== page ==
However this may be, we regard it of no importance in this case as the citizenship of the respondent is presumed. This presumption arises from the mere fact of his residence here [see source for citations]… It was this rule which Judge Redfield had in mind when he said in Blood v Crandall 28 Vt at page 400 that the general presumption is in favor of citizenship.

The details of the case (which was dismissed) are not of particular interest to the Obama question since Mr. Jackson was not born in the United States.

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5 Responses to Burden of proof (Vermont 1907)

  1. Bob says:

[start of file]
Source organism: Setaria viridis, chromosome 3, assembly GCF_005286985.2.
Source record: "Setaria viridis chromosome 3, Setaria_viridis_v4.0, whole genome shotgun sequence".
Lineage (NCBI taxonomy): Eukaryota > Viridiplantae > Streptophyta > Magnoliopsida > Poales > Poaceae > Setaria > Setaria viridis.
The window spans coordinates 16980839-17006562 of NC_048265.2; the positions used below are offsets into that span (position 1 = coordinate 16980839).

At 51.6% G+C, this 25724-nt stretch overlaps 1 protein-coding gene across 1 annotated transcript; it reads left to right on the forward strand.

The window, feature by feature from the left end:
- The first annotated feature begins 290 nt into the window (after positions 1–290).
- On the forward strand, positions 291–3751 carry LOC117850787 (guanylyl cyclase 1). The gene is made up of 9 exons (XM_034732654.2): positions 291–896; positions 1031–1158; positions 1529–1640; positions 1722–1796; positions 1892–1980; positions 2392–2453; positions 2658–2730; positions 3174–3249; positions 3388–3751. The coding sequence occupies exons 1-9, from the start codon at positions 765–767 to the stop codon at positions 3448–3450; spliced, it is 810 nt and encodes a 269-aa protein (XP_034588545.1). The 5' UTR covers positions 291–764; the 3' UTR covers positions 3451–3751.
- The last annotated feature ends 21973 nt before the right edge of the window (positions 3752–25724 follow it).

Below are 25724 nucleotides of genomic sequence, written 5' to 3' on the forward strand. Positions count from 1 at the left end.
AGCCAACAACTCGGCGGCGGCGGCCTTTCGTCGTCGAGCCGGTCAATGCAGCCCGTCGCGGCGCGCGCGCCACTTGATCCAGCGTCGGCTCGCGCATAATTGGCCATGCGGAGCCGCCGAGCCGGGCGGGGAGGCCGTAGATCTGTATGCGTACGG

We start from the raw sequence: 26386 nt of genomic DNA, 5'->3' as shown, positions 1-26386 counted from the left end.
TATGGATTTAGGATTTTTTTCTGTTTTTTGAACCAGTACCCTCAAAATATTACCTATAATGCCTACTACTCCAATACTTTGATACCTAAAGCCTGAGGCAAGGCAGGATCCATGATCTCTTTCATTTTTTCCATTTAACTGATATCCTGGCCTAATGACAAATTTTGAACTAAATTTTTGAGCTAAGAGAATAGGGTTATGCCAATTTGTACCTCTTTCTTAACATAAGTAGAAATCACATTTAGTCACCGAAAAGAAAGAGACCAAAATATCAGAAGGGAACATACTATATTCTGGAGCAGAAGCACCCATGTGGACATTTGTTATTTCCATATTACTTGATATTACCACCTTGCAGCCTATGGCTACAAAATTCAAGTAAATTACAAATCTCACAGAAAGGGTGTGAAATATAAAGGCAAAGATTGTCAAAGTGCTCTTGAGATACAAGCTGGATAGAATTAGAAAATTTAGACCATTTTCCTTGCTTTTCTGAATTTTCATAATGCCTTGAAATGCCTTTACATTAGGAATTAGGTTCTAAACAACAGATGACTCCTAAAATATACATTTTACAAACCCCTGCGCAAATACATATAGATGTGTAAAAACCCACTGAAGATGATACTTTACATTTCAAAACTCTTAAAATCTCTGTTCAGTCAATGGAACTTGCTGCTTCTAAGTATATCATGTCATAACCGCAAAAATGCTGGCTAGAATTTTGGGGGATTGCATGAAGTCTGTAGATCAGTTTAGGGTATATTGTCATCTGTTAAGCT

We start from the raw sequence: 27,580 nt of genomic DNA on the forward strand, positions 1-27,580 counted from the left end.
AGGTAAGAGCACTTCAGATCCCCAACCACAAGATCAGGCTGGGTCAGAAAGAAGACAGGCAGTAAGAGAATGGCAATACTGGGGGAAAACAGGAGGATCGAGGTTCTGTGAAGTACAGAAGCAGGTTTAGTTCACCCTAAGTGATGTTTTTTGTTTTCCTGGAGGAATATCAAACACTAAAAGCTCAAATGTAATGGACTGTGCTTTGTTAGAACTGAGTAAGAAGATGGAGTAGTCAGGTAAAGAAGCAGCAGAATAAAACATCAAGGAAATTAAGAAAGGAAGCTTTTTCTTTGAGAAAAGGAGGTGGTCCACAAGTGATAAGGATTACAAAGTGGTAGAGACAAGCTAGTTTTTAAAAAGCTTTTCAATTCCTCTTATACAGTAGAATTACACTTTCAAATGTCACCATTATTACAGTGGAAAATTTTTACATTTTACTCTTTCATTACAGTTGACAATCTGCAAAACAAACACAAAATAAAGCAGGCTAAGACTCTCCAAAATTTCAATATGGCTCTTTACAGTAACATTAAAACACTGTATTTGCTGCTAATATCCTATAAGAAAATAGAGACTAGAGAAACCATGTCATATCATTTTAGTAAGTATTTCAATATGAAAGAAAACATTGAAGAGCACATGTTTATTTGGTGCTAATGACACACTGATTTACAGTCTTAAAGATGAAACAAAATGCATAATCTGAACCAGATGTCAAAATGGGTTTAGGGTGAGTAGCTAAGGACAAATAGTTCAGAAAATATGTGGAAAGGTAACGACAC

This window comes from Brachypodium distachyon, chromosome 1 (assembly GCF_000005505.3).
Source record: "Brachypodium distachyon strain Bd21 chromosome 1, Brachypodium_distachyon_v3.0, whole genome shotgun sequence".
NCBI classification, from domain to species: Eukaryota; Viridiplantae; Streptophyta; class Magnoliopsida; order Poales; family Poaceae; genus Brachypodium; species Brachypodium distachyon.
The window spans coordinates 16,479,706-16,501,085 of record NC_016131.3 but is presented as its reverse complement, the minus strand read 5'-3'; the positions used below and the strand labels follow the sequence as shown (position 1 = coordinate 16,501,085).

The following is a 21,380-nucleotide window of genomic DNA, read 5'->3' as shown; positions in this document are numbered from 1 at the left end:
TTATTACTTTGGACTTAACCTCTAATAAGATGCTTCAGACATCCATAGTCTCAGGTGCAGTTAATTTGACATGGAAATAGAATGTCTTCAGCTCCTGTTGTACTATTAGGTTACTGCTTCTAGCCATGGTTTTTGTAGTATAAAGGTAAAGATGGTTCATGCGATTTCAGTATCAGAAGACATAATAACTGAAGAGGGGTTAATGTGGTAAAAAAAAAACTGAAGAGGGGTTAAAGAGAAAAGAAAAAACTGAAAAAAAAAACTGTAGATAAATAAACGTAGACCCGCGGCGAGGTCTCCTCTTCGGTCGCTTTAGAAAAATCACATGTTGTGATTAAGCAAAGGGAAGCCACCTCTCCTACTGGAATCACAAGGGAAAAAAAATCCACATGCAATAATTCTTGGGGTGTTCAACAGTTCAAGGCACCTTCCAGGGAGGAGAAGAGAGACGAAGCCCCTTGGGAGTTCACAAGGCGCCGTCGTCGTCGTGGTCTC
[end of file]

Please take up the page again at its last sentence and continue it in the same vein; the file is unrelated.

OT: The cert. list from yesterday’s SCOTUS conference is out. Craig is not on the list.

    From past experience, we know that means the order denying cert. will appear tomorrow.

  2. Chris says:

    One issue here is that, contrary to Leo Donofrio’s assertions, there is no quo warranto jurisdiction as to the POTUS. Under the Constitution, removal of the POTUS is allocated to the Congress (the impeachment process) not any Court.

    Where there is a doubt as to jurisdiction, the burden is always on the party invoking a court’s jurisdiction to show that the court has jurisdiction.

  3. jvn says:

    Should such a case ever be filed, the President would simply have to show that the Electoral College voted for him, the Congress certified that vote and that he took the oath of office.

    The EC and Congress have the constitutional duty to vet and certify the qualifications of the President.

  4. Expelliarmus says:

    This is complex, but I think that the issue of burden of proof is not quite a “reversal” of a criminal case.